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The Life of Washington (The John Harvard Library) Paperback – January 31, 1962

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Paperback, January 31, 1962
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Product Details

  • Series: The John Harvard Library (Book 16)
  • Paperback: 264 pages
  • Publisher: Belknap Press; Pencil Margin Notes/underlining edition (January 31, 1962)
  • Language: English
  • ISBN-10: 0674532511
  • ISBN-13: 978-0674532519
  • Product Dimensions: 8 x 5.3 x 0.7 inches
  • Shipping Weight: 10.1 ounces (View shipping rates and policies)
  • Average Customer Review: 3.0 out of 5 stars  See all reviews (2 customer reviews)
  • Amazon Best Sellers Rank: #600,166 in Books (See Top 100 in Books)

Editorial Reviews


Marcus Cunliffe "has provided the first scholarly editing of Parson Weem's work. He introduces the high-spirited old scamp with more sympathy than he has received in many a year, gives a short account of Weems' own life drawn from the attenuated facts available, an evaluation of the reliability of the biography, and delivers a kindly judgment: 'Weems supplied distinct needs for the American imagination. (New York Herald Tribune)

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2 of 2 people found the following review helpful By D. T. Kleven on August 11, 2013
This is a fascinating book. It is a hagiography of George Washington, the story of his life written to glorify him to heroic status, in an attempt to unify the country at a time when it was splitting into divergent factions in the early 19th century. I was led to read this book after reading The Religious Beliefs of America's Founders: Reason, Revelation, Revolution (American Political Thought). Many Christians in America today try to claim that America was founded as a Christian Nation, that our founders were Christians, and hold up George Washington as a prime example. The problem? Most of their evidence is based on stories found in Weem's mythical telling of Washington's life. I wanted to read it for myself.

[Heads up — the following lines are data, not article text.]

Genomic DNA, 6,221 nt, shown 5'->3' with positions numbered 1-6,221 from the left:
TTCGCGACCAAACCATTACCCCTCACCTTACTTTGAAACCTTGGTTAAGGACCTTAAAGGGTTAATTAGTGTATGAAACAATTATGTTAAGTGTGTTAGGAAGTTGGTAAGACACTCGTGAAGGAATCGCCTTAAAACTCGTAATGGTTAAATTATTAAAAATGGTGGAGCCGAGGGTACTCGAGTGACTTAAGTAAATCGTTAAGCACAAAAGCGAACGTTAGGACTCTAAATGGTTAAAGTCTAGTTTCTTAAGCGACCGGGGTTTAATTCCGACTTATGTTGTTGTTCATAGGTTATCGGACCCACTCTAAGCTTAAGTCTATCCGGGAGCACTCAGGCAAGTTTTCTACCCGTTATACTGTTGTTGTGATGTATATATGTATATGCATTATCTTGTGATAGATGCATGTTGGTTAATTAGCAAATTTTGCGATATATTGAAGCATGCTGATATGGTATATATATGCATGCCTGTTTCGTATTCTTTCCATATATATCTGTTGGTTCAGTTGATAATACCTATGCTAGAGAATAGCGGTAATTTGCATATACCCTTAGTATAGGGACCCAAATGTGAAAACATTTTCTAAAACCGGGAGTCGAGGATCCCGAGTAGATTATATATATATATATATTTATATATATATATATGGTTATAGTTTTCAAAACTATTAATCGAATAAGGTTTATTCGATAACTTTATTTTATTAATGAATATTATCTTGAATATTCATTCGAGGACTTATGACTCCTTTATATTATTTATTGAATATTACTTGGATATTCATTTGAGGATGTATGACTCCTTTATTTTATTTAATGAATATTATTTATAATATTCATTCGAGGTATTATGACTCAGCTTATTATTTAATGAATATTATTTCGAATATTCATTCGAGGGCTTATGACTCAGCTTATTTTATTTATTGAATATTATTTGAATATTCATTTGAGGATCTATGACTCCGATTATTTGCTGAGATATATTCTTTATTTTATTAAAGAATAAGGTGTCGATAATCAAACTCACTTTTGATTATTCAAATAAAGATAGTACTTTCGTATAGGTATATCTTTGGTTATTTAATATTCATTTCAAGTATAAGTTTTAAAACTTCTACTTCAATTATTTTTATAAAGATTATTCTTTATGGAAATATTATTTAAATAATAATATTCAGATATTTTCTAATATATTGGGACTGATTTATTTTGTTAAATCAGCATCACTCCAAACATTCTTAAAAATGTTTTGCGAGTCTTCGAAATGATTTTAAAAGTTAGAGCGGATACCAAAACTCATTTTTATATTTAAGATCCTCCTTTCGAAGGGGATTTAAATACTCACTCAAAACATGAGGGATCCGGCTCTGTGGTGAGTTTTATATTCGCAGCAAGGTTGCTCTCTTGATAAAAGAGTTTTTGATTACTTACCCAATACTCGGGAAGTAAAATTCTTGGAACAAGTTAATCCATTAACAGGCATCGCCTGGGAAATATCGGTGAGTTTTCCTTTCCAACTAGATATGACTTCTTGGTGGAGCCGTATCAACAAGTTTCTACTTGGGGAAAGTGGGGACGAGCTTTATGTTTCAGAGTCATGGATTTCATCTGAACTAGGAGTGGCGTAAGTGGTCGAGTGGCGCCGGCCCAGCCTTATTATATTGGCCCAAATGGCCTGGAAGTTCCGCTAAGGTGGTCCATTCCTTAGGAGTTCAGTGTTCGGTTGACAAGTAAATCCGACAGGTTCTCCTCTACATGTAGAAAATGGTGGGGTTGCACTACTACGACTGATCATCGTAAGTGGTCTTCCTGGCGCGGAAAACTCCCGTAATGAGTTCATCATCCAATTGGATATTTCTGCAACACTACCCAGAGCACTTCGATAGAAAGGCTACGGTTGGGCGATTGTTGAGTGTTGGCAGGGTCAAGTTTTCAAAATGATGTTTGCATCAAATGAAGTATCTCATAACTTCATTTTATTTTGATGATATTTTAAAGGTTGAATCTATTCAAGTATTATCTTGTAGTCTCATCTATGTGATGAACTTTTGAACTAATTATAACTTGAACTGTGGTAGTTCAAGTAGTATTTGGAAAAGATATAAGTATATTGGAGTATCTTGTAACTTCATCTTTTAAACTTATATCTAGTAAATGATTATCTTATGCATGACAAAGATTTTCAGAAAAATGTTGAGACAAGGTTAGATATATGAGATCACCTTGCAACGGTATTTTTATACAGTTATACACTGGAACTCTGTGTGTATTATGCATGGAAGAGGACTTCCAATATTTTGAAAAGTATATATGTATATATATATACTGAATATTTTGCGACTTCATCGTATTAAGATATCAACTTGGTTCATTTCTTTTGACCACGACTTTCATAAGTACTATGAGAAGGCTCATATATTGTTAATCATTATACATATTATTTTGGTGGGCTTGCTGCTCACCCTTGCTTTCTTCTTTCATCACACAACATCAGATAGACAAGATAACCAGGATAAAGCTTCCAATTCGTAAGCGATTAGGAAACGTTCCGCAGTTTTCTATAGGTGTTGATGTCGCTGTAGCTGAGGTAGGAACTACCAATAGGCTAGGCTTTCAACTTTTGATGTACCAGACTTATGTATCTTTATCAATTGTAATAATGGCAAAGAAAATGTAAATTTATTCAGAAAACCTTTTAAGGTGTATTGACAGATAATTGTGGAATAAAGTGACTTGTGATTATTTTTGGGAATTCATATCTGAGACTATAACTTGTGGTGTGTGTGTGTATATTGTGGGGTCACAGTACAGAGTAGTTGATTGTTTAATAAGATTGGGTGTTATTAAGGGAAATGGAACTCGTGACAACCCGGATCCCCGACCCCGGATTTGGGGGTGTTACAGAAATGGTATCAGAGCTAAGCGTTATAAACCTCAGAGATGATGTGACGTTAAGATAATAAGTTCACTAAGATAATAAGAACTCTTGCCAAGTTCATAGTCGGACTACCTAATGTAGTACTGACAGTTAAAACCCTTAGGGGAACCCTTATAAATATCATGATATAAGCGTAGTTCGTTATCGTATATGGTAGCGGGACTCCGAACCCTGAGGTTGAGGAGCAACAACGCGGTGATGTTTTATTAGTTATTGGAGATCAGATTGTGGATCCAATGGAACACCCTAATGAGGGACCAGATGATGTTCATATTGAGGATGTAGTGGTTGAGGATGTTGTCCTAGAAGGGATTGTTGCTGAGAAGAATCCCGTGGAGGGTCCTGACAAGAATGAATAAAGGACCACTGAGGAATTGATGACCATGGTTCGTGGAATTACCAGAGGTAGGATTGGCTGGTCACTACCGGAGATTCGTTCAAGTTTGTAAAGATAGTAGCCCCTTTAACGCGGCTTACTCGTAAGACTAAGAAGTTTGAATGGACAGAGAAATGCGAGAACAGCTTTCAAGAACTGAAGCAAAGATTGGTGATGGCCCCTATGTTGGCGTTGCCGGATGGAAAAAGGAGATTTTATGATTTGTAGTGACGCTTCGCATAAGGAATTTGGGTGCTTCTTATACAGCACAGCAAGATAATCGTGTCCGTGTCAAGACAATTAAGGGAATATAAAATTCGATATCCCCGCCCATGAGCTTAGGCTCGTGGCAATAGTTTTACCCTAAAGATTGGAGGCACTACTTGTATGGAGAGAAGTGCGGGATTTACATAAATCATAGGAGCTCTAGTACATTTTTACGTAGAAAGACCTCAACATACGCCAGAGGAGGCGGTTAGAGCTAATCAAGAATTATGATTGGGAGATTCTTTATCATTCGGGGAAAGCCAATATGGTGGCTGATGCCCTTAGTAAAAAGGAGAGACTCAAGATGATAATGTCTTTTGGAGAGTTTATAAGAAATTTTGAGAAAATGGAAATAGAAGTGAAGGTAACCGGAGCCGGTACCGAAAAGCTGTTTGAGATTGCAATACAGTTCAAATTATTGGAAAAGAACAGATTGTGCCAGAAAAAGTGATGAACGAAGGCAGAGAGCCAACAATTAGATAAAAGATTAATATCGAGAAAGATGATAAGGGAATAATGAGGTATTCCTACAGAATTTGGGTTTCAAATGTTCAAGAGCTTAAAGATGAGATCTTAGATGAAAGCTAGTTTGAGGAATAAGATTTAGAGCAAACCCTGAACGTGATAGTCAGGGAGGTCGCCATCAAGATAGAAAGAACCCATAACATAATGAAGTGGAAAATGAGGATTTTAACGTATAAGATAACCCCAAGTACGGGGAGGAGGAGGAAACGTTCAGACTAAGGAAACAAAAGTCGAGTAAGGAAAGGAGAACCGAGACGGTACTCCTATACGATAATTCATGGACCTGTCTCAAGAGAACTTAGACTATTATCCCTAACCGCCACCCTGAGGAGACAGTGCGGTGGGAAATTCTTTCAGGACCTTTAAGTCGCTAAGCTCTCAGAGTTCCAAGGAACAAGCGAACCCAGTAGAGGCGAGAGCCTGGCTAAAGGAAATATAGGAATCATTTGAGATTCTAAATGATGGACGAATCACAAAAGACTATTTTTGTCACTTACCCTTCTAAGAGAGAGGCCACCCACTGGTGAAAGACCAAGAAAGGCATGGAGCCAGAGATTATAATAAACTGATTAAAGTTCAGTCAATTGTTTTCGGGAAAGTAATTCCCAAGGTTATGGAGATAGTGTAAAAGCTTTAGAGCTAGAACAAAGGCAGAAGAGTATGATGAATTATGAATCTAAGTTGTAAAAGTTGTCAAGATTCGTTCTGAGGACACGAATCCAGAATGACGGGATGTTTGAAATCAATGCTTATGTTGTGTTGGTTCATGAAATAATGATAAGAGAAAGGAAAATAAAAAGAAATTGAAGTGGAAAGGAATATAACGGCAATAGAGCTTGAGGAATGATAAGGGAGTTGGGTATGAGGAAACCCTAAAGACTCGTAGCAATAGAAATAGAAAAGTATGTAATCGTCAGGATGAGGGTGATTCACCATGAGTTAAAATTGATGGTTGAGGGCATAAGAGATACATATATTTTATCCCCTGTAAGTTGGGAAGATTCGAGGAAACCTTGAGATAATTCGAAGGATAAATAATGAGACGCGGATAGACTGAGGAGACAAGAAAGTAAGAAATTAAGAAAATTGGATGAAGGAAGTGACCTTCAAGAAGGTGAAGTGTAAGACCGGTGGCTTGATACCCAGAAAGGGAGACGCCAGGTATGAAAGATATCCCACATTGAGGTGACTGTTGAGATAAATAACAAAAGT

It is a fascinating read! The loose framework of Washington's life is fact, but the details are where Washington is gloriously painted as a saint come down from heaven. This book is the source of the "Cherry Tree" myth. It's the source of the "Valley Forge Prayer" myth. It records grand speeches from the mouth of Washington that never happened. According to Weems, when Washington died, his body was lifted up to heaven on the wings of angels. The entire book is filled with such hyperbole, that at times it's hard to take it seriously at all. When you keep in mind that he had a bigger purpose for trying to portray Washington as a glorious hero, it makes the book more enjoyable, ala other American folk tales and myths.

Weems wrote this "biography" of Washington to inspire the nation to great ideals of virtue, character, and national unity. He is quite effective, if long-winded at times. I found myself desiring to be a virtuous young man "just like George Washington." An interesting book, and a key book to understand the myth of Washington and why he is viewed as he is, especially among Patriotic Christians today.
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1 of 3 people found the following review helpful By PHILIP SCHNEIDER on November 29, 2010
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This book is more about Mr. Weems and his odyssey trying to get the book published and people to pay for it.
The actual information about George Washington is reported in a sensible manner but lacks any personality. I just don't think there's that much recorded information available in real records that was accessed by Weems.
I feel I need to know more about Washington after reading Weem's book.
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